Table 4: Effects of PEs on purine content (index of microbial protein) and efficiency of rumen microbial protein synthesis
I: Grass, II: Grass+ethanol (as a carrier), III: Grass+1.5% PEs, IV: Grass+3% PEs, V: Grass+4.5% PEs, VI: Grass+6% PEs, Means in the same row with different superscripts are significantly different (p≤0.05)

Table 5: Effect of isolated PEs on rumen microbial population
I: Grass, II: Grass+ethanol (as a carrier), III: Grass+1.5% PEs, IV: Grass+3% PEs, V: Grass+4.5% PEs, VI: Grass+6% PEs. Means within the same row with different superscripts are significantly different (p≤0.05)

Fig. 2(a-b): Scanning electron micrographs of rumen microbes showing the morphology of rumen bacteria, fungi and protozoan, respectively (a) in the absence of PEs (A, B and C) and (b) in the presence of PEs (a, b and c) at the concentration of 6% of the substrate upon 24 h fermentation

Morphological characteristic of rumen microbes: The morphology of ruminal bacteria (A), fungi (B) and protozoa (C) in the rumen fluid upon 24 h incubation without PEs are shown in Fig. 2. The rumen microbes appeared to be normal and in the good condition as indicated by their attachment, uniformity and intact cell walls. It seems that, the presence of PEs reduced the attachment of microbes to the plant material, affect the population and distribution of rumen bacteria (a) fungi (b) and protozoa (c). In addition, aggregation and membrane disruption were also observed in these microorganisms.


The results showed that PEs level of 3% and above reduced the purine content and rumen microbial population but the effects of PEs on dry matter degradability, metabolisable energy, total VFA, gas production and enzyme activities were only apparent with higher levels of PEs (4.5 and 6%). This difference might be attributed to the variation in the susceptibility of rumen microorganism to the presence of PEs. The result obtained in this study was consistent with the results reported by Makkar and Becker (2010) who observed no alteration in rumen fermentation with the incorporation of 1.5% PEs.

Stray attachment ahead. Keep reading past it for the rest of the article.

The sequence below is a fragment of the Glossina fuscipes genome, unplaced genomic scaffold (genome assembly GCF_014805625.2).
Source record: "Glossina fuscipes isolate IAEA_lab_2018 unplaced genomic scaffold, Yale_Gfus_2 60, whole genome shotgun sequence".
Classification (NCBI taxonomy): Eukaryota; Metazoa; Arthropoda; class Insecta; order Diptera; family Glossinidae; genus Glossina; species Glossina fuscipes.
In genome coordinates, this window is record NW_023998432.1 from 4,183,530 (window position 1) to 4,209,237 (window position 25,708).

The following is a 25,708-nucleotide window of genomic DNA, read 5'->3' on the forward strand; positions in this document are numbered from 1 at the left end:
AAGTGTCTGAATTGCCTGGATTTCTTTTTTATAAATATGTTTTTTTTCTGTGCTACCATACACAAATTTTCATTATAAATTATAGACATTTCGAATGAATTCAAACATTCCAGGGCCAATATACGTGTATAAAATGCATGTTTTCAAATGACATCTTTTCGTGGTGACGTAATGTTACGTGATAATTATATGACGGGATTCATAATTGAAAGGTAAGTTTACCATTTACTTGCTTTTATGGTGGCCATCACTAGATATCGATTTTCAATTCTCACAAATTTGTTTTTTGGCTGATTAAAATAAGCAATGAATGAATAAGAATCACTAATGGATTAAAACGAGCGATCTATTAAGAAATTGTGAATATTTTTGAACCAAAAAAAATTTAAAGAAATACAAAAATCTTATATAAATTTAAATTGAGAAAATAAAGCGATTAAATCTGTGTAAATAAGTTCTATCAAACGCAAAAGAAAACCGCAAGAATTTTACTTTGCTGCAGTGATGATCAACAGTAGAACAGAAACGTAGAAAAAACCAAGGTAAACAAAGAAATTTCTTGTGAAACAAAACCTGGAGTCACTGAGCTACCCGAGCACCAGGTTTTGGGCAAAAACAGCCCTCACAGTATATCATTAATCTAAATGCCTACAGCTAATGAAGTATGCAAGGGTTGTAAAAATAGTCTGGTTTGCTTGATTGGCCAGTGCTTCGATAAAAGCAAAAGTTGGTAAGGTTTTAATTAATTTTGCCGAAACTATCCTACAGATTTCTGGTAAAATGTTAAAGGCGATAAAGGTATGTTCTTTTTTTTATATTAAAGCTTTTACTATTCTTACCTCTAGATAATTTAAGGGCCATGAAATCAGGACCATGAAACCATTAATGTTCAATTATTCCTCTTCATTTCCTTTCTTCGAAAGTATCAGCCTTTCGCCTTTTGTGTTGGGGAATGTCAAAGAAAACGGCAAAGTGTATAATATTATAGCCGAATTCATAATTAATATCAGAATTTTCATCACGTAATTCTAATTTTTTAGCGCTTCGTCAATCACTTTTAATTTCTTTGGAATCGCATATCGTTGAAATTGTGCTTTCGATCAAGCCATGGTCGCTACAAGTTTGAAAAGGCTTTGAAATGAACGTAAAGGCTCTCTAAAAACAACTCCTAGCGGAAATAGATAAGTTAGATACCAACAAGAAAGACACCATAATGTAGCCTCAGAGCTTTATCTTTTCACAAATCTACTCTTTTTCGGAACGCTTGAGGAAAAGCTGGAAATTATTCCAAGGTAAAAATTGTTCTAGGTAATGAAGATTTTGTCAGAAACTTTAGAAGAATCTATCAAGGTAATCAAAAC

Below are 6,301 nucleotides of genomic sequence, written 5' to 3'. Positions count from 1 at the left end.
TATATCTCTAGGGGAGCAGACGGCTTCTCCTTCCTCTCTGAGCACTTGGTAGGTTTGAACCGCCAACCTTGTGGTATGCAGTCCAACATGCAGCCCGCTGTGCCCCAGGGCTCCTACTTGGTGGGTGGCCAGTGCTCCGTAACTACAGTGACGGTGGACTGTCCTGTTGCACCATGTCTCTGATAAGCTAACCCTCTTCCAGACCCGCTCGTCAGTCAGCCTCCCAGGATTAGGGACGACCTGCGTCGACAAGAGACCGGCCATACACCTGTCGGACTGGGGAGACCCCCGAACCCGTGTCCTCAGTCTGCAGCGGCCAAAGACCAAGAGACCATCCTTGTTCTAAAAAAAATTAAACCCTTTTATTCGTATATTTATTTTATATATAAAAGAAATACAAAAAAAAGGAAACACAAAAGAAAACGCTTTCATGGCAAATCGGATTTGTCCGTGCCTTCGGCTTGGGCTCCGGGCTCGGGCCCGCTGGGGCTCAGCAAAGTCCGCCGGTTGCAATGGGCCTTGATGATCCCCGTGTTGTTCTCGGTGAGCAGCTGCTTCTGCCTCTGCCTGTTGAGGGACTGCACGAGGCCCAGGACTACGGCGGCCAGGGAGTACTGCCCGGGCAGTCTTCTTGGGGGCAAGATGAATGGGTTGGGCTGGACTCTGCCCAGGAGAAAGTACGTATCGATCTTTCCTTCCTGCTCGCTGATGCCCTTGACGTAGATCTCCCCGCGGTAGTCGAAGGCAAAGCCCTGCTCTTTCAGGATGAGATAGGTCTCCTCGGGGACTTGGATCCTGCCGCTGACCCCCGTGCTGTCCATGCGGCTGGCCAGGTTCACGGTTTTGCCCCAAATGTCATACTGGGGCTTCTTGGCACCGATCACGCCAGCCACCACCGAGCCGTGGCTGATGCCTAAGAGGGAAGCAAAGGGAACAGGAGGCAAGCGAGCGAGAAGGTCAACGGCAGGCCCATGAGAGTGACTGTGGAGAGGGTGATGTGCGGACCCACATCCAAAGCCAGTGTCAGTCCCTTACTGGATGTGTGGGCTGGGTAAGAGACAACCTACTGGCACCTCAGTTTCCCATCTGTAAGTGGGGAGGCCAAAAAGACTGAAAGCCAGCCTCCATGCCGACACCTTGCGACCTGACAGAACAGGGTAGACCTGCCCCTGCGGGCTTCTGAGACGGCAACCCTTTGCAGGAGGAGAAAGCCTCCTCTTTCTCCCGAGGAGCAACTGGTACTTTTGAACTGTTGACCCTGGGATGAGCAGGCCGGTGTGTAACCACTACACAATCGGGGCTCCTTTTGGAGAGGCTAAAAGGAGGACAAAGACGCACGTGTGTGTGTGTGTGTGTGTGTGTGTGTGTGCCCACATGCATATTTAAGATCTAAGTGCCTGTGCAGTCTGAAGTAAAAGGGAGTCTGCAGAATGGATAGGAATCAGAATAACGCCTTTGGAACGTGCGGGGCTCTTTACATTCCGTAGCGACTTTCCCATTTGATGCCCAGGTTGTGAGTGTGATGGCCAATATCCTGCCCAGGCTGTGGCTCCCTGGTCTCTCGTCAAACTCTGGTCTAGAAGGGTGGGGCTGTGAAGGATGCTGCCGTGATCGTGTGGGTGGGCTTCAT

A wide range of antimicrobial properties of the PEs has been reported (Chumkaew et al., 2003; Saetae and Suntornsuk, 2010), where responses are suggested to be triggered by the attachment of PEs functional groups to the surface receptors of microorganisms. Most probably, the hydrophobic nature of PEs and their affinity toward lipids could possibly the reasons to disrupt the cytoplasmic membrane either directly or by damaging the membrane proteins, causing increased membrane permeability and finally leakage of cytoplasmic constituents (Gomperts et al., 2009). Phorbol esters may also cause cytoplasmic coagulation and finally lead to cell lysis similar to other terpenoids (Abdel-Hafez et al., 2002; Chumkaew et al., 2003). This reported findings augur well with the result observed in the present study including disruption and aggregation of bacteria, fungi and protozoa cell walls upon incubation with PEs. Its likely that the fungi and protozoa were more susceptible to the presence of PEs as compared to the bacteria. At this stage it is not known that the detrimental effects of PEs at high inclusion rates (4.5 and 6%) on rumen microbial activities were due to the direct effects of PEs or by metabolites produced upon biodegradation or biotransformation of the PEs.


The results of this study suggested that, PEs of Jatropha meal affected rumen microbial activities in a dose-dependent manner with no significant adverse effects below 3% on dry matter basis of substrate used. However, the rumen microbial population was significantly suppressed (p<0.05) at all levels of PEs.


The research grant provided by the Ministry of Science, Technology and Innovation, Malaysia (Project No. 02-01-04-SF1132) is gratefully acknowledged.